Wisconsin, quite literally, throws “dogs to the wolves. The barbaric act of Wolf-Hounding is legal in Wisconsin. In 2011 Wisconsin State Legislators backed by Wisconsin Bear Hunters Association rushed to create a law, Wisconsin Act 169, that mandated a wolf hunt because Gray wolves were about to be delisted. This law, Act 169 mandated a wolf hunt when gray wolves are not listed on the Endangered Species Act. Wisconsin law Act 169 orders the Wisconsin Department of Natural Resources to oversee a wolf hunt. In 2013 the brutal act of “wolf Hounding” began in Wisconsin. In 2013 & 2014 wolf hunters used dogs to track and trail wolves until a federal judge ordered them back under federal protection. Now it will start all over again if the senate’s version of H.R. 6784 calling for Gray wolf delisting in the lower 48 states and prevents any judicial review of the decision passes in the senate. Wisconsin’s Gray wolf could be delisted in 2019!
Governor Scott Walker’s administration stripped the Wisconsin Department of Natural Resources of science & practiced a hush-hush policy that denied public access. But on November 6th 2018 Wisconsinites elected a new Governor Tony Evers. Governor elect Tony Evers will take office on January 7, 2019. Wolf advocates take action and let Governor elect Tony Evers know about state law, Wisconsin Act 169, that sanctions the use of dogs to hunt wolves “Wolf Hounding” when wolves are not listed on the Endangered Species Act. You can reach Governor elect Tony Evers (here) at his transition website and he wants to hear from Wisconsinites! Please share this blog about the barbaric act of “Wolf Hounding” with the Governor elect Tony Evers!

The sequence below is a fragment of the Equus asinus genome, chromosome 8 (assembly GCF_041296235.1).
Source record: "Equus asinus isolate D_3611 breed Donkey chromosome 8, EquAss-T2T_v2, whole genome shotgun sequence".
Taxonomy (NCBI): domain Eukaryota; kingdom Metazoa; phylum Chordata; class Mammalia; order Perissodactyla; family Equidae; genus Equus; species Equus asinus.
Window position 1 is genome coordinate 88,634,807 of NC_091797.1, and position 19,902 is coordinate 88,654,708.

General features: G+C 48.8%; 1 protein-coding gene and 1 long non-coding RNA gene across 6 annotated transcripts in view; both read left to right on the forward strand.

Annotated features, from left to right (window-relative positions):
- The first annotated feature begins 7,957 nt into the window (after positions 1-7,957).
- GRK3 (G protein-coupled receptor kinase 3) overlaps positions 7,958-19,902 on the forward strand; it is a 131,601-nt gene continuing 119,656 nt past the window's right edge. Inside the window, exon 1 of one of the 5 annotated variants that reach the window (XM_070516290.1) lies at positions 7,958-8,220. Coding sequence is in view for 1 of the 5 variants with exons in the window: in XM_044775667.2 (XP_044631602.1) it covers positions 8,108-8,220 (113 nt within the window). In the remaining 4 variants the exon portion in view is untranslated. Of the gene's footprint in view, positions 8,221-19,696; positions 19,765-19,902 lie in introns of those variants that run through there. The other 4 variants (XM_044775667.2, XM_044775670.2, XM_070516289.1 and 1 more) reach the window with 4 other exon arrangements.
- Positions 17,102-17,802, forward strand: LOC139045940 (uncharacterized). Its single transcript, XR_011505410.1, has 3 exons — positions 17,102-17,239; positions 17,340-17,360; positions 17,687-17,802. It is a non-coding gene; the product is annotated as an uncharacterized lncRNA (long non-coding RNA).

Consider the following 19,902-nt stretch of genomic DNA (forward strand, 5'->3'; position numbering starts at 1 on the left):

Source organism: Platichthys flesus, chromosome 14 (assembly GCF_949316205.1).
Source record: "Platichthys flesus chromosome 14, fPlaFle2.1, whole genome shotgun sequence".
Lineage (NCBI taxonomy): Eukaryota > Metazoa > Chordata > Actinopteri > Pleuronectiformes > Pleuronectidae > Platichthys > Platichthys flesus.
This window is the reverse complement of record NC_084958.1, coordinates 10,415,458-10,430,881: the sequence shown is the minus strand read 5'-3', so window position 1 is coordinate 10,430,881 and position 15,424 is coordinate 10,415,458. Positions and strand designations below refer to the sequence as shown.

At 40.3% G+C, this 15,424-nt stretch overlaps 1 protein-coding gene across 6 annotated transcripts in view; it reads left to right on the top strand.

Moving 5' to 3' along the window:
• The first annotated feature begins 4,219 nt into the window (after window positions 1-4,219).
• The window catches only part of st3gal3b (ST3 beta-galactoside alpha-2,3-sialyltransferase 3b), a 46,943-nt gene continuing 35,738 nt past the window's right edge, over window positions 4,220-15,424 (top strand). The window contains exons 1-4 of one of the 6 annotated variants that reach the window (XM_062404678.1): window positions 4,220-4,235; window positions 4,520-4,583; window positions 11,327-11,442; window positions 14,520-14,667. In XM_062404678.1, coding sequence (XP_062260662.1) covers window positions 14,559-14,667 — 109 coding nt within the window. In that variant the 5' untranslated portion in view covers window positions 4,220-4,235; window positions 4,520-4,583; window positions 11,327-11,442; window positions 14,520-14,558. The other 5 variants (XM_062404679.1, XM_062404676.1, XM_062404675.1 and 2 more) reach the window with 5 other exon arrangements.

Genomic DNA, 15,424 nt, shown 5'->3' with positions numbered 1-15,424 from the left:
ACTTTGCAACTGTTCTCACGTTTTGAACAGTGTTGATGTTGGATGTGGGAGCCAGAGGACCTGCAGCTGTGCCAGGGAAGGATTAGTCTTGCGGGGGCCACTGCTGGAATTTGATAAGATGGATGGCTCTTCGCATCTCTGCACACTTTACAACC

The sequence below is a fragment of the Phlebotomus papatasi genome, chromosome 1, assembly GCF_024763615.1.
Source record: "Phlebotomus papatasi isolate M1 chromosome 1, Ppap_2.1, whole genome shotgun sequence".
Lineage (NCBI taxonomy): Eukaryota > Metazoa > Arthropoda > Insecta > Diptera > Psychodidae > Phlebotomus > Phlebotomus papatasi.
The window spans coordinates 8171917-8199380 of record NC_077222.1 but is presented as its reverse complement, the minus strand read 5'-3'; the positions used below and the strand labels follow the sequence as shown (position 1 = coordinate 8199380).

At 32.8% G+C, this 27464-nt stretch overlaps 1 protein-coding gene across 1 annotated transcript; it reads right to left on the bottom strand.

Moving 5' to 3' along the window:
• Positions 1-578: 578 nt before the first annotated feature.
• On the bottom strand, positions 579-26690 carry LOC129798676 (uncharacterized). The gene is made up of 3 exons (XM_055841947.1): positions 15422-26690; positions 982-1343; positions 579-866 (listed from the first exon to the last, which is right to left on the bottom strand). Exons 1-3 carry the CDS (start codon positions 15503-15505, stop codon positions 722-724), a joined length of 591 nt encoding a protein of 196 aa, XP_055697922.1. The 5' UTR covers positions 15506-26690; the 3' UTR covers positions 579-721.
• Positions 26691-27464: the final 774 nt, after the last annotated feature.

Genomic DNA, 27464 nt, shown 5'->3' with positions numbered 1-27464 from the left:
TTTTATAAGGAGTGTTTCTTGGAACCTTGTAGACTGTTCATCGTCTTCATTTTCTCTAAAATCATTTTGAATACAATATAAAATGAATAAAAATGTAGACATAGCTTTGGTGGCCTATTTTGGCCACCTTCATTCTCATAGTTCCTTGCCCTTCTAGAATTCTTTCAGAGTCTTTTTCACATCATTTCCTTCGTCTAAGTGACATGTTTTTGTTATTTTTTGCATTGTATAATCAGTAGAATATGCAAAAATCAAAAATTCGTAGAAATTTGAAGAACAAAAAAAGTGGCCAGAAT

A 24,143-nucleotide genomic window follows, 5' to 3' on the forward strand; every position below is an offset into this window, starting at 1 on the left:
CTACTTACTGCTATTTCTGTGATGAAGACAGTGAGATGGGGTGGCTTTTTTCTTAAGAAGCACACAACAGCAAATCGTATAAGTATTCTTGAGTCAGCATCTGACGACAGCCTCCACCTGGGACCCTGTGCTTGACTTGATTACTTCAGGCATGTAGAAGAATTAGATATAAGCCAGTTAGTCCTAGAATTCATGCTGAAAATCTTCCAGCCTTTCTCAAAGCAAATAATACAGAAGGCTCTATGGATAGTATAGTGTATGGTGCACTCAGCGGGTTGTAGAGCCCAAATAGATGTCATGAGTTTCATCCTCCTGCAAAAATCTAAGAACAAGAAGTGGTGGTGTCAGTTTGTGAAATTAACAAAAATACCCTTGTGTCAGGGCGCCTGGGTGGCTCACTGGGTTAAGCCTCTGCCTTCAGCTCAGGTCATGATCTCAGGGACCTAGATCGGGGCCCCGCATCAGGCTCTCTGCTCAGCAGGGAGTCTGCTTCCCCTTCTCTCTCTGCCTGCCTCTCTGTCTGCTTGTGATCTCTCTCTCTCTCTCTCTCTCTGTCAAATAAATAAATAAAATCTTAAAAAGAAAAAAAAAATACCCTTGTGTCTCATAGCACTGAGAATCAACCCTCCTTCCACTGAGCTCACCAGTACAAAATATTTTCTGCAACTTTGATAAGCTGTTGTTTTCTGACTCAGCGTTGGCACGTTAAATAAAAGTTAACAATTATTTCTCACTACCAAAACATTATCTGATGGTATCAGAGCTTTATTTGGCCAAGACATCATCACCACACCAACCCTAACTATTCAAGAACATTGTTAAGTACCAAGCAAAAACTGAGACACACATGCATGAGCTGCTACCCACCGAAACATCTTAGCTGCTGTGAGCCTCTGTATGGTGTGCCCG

The House of Representatives, recently passed a bill, H.R.6784 – Manage our Wolves Act calling for Gray wolf delisting in the lower 48 states and prevents any judicial review of this bad legislative decision. The bill even includes the delisting of the Mexican Gray wolf as well. This bill is a desperate attempt to push through rotten legislation at the zero hour before Democrats take over the house. I use the term “rotten” to describe this legislation because it undermines decades of environmental progress starting with the Endangered Species Act itself. H.R. 6784 is a bill backed by big-monied special interests because they want free and easy access to the land.